A Key Challenge for International Marketers Is to Develop a Good Understanding of the International Business Environment. Identify the Key Environmental Actors That Are of Importance to the Success of International

International Business Environment There are numerous environmental factors that a company must consider when operating outside its domestic market which have a significant impact on international marketing decisions and are imperative for success. The key environmental factors are outlined below: Doole and Lowe (2004) stated the key problem faced by international marketers is dealing successfully with the multi-dimensionality and complexities of the international environment.

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By understanding the environment, companies can implement a successful marketing strategy enabling them to make relevant decisions regarding entry modes and the marketing mix. {draw:frame} Adapted from Bennett and Blythe, 2002 The Political/Regulatory Environment It’s a government’s duty to protect the home market from competition; therefore, international companies must understand that host country governments my limit marketing certain products and activities to protect domestic industry i. e. nationalism.

According to Hollensen (2007, pg 198) “Managers must continually monitor the (host country) government, its policies and it stability to determine the potential change that could aversely affect operations of the company. ” As these were necessary requirements for entry, adaptation was essential; yet some firms still insist on entering using a standardisation strategy and do not succeed. This will be highlighted later. The Economic Environment Disparities in economic development will directly affect the entry mode and marketing mix of a company in the IBE.

Interest, exchange and inflation rates will impact both the demand and supply of a product. For example, high inflation rates may result in a demand for cheaper imported goods, therefore a company hoping to enter an international market will benefit by offering lower prices via exporting. The Technological Environment Technology can be seen as a major driving force in international marketing and the move towards a global market place. Technology can be viewed as information technology, i. e. the internet, or as an intellectual property. The technological environment facilitates a larger scope of operations in the IBE.

This growth has allowed companies to enter the international environment using a standardised strategy. *The Social/Cultural* Environment The social environment may be the key environment which will impact international marketing decisions and marketers must be aware of its impact to ensure correct execution of marketing plans. Marketing blunders due to social ignorance is very dangerous and the repercussions can be lasting. Many aspects make-up the social environment; four will be discussed in detail. {draw:frame} Adapted from Doole and Lowe 2004 Aesthetics illustrates a country’s perceptions and acceptance for unfamiliar territory.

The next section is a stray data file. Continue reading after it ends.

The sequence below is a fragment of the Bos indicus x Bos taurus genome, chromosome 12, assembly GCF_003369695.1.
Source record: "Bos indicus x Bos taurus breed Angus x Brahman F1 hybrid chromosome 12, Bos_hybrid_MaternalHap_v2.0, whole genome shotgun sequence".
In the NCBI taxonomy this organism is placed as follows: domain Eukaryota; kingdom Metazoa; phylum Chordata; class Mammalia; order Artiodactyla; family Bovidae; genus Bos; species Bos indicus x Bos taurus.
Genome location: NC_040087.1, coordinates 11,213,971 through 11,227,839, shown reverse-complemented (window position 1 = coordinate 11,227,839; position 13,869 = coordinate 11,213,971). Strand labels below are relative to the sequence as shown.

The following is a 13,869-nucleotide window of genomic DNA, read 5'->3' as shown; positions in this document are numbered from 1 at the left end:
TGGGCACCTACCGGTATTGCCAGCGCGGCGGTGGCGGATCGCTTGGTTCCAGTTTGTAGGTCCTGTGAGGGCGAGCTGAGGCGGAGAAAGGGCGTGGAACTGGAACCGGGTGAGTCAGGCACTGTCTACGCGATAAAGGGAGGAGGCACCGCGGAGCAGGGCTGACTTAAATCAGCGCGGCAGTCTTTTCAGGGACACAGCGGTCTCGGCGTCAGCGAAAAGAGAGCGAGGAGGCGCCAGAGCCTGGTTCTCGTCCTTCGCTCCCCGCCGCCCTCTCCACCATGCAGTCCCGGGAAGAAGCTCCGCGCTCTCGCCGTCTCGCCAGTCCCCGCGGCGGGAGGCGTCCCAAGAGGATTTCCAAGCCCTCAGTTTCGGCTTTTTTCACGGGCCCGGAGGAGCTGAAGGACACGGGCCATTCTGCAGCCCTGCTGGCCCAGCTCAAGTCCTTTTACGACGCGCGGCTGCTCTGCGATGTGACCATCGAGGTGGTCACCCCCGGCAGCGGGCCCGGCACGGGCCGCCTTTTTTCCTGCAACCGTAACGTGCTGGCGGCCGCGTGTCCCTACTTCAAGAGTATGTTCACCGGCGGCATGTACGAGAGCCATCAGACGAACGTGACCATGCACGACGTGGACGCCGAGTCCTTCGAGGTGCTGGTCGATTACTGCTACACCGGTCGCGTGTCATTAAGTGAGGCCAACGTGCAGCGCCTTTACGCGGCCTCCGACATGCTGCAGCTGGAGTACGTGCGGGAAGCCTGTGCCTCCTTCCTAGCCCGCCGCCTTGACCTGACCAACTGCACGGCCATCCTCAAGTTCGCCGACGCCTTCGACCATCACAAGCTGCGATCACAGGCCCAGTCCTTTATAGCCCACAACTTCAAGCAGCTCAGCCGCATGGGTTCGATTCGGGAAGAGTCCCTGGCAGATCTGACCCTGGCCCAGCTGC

It highlights the need for visual aids such as colour and brand names to be sympathetic in order to be accepted into a new culture. This can be demonstrated by the perception of the Cadbury’s brand by UK and Taiwanese consumers. In the UK, Cadbury was professed as being a classy, feminine brand, in Taiwan it was perceived as being low in quality and class. The observation of the colour purple was also tested; the UK perceived it as stylish and sophisticated, and Taiwan perceived it as old and sad. Therefore the emotions associated with the colour purple transferred to give a different meaning of the brand.

This shows the need for international marketers to understand that when entering a new environment, it is necessary to adapt the marketing mix accordingly in order to ensure perception is fully understood. Therefore, for the Taiwanese market, Cadbury would be required to rebrand by introducing a new colour, which may affect Cadbury’s ability to present a consistent brand image. Also, the context of marketing material is heavily regulated due to religious beliefs; for instance, in Saudi Arabia, advertisements prevent the appearance of human faces in posters (Appendix 5).

Hence, laws relating to religious beliefs required heightened insight and empathy by international marketers. Language is a significant factor in the social environment; it can be divided into spoken and silent. Spoken language is easily identifiable and manageable by an international marketer. For example, when Car maker AMC launched the Matador, they did so with the understanding that it meant ‘bull fighter’. However, when launched in South America, they found it meant ‘killer’. Such a mistake is easily recognized, and AMC are able to adapt their marketing mix for the South American market by amending the product name.